New Roman Missal Translation – What You Need to Know #7

As you probably already know, I am co-authoring (with D. Todd Williamson, Director of the Office for Divine Worship, Archdiocese of Chicago) a series of ten articles for Loyola Press on the new Roman Missal. These articles will provide you with what you need to know to better understand the changes when we implement the 3rd Edition of the Roman Missal in Advent, 2011. I’ll point you to these articles weekly over the next several weeks as they are posted.

Article 7 is now available:

New Roman Missal, Article 1: Changes Are Coming

New Roman Missal, Article 2: The Words We Use at Mass

New Roman Missal, Article 3: Something Old, Something New

New Roman Missal, Article 4: Lost (and Found) in Translation

New Roman Missal, Article 5: Characteristics of the New Text

New Roman Missal, Article 6: Give it To Me Straight (Part 1)

New Roman Missal, Article 7: Give it To Me Straight (Part II)

Also, I’ll be doing a Webinar titled: What You Need to Know About the Roman Missal Changes tonight and tomorrow night, February 8 & 9, 2011. Click here for more info.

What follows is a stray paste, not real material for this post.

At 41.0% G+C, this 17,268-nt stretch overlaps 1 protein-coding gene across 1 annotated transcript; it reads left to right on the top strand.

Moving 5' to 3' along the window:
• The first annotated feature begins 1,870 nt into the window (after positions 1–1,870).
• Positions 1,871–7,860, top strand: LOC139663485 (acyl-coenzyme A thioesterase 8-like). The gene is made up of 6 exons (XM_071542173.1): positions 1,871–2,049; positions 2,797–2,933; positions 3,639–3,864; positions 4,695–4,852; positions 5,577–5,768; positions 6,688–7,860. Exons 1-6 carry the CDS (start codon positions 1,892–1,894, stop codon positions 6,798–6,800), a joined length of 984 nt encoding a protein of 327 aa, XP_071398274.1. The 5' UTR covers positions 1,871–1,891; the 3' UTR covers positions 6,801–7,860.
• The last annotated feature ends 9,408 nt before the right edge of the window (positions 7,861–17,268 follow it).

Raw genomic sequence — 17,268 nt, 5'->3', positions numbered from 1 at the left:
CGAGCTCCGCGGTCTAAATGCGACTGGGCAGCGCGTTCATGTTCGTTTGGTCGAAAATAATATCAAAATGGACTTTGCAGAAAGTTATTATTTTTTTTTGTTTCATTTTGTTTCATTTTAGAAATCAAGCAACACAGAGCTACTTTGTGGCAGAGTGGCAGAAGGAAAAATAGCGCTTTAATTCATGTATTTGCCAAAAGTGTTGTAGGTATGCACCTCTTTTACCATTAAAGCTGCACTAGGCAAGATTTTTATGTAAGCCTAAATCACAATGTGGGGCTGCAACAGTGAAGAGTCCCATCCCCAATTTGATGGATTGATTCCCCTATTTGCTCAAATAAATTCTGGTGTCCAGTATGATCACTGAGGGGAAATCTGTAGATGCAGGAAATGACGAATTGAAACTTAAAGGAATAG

About Joe Paprocki 2115 Articles
Joe Paprocki, DMin, is National Consultant for Faith Formation at Loyola Press. He has more than 30 years of experience in ministry and has taught at many different levels. He is the author of numerous books, including the bestseller The Catechist’s Toolbox and Under the Influence of Jesus.

2 Comments on New Roman Missal Translation – What You Need to Know #7

  1. Joe:

    I am a member of the RCIA team in Bensalem, PA. Our candidates and inquirers are unconfirmed baptized Catholics with unbaptized children between the ages of 8 and 35 .

    I look forward to your explanations of the third edition of the Roman Missal.

    I will re-read each of the lessons already posted. I was raised in the Ukrainiuan Catholic Church and did not understand all of the Ukrainian;however, the singing of the choir and the beautiful liturgy full of incense, gold filled vestments and doors opening and closing, all contributed to a sense of mystery for me as a Mass participant. I carried this understanding of the Eucharistic celebration over to my ‘participation in the latin Rite Mass, now in English which I could fully understand.

    Just recently, I rediscovered the St, John Chrystostom liturgy translated into English and yes, indeed, the Mass of St, John has the Nicene Creed and the words will be universal throughout the Catholic church and both its lungs, east and west will praise God,m our Father for His tremendous plan of salvation history.

    I pray that a spirit of renewed revernece will abound as all the laity will come to love and pray the Mass.

    Thank you

    Karen

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